But I think the method above should work. It’s drawn upside down. The main spar dimensions are 107 * 20 mm (yes folks, that is all!) scales down to 35 * 7 mm ( ’cause I found a stash of 7 mm rectangular pine sticks). Just needed to glue them together, and job’s done.
After this is all done, I can use this as a jig for building the cabane structure. Below is e real one. As you see the front attachment point is slightly higher then the rear one. As in it is a straight line offset from the center of the profile. It could also simply be to make life easy for the builders, because you need to have the attachment points parallel to the main frame top.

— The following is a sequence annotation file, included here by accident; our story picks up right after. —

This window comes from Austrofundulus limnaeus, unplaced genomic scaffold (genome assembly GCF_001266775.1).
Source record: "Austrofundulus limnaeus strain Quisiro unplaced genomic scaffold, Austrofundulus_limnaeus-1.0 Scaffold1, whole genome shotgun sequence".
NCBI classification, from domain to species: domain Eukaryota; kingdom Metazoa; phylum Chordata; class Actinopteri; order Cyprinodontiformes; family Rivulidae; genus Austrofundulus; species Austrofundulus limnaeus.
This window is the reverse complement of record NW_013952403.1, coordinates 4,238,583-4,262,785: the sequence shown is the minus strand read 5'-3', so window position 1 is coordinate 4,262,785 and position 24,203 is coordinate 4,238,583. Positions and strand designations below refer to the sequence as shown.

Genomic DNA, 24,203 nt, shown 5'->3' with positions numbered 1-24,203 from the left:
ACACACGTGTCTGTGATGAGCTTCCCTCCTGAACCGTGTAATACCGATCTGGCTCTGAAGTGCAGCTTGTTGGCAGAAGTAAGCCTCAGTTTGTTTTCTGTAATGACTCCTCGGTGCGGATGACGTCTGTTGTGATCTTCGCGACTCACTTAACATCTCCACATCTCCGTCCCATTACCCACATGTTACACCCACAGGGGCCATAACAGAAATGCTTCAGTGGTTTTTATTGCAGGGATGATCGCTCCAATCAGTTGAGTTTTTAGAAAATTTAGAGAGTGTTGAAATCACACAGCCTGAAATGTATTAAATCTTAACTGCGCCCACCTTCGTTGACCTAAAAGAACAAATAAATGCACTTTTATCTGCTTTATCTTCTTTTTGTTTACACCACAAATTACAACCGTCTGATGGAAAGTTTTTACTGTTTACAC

Had some issues with the 3D-printer. Sometimes it would tell me the bed was not heating at the required rate and shutdown unceremoniously. Not Good. After the usual suspects were proven to be innocent it was the ntc resistor under the bed. Tiny as it is, it is a vital bit. Why oh why it would work for hours on end when I watch it, but throw a fizzy when I was not, is something only known to it’s designer. Anyway, after 4 years or so, it’s been retired. Since then, no more failed prints. So, to sensibly waste some plastic I quickly drew some parts for testing. Below you see a false former to support the front plating. Later the plating will be supported by the firewall. After my ABS adventures, I am now using ASA from FormFutura. (The light grey stuff). It has all the good habits from ABS, none of the bad. And indeed, shrinkage seems to be absent. This long part just fits the print-bed. With ABS I would not be able to print it without popping loose. (yes, this give me ideas for a future project 😉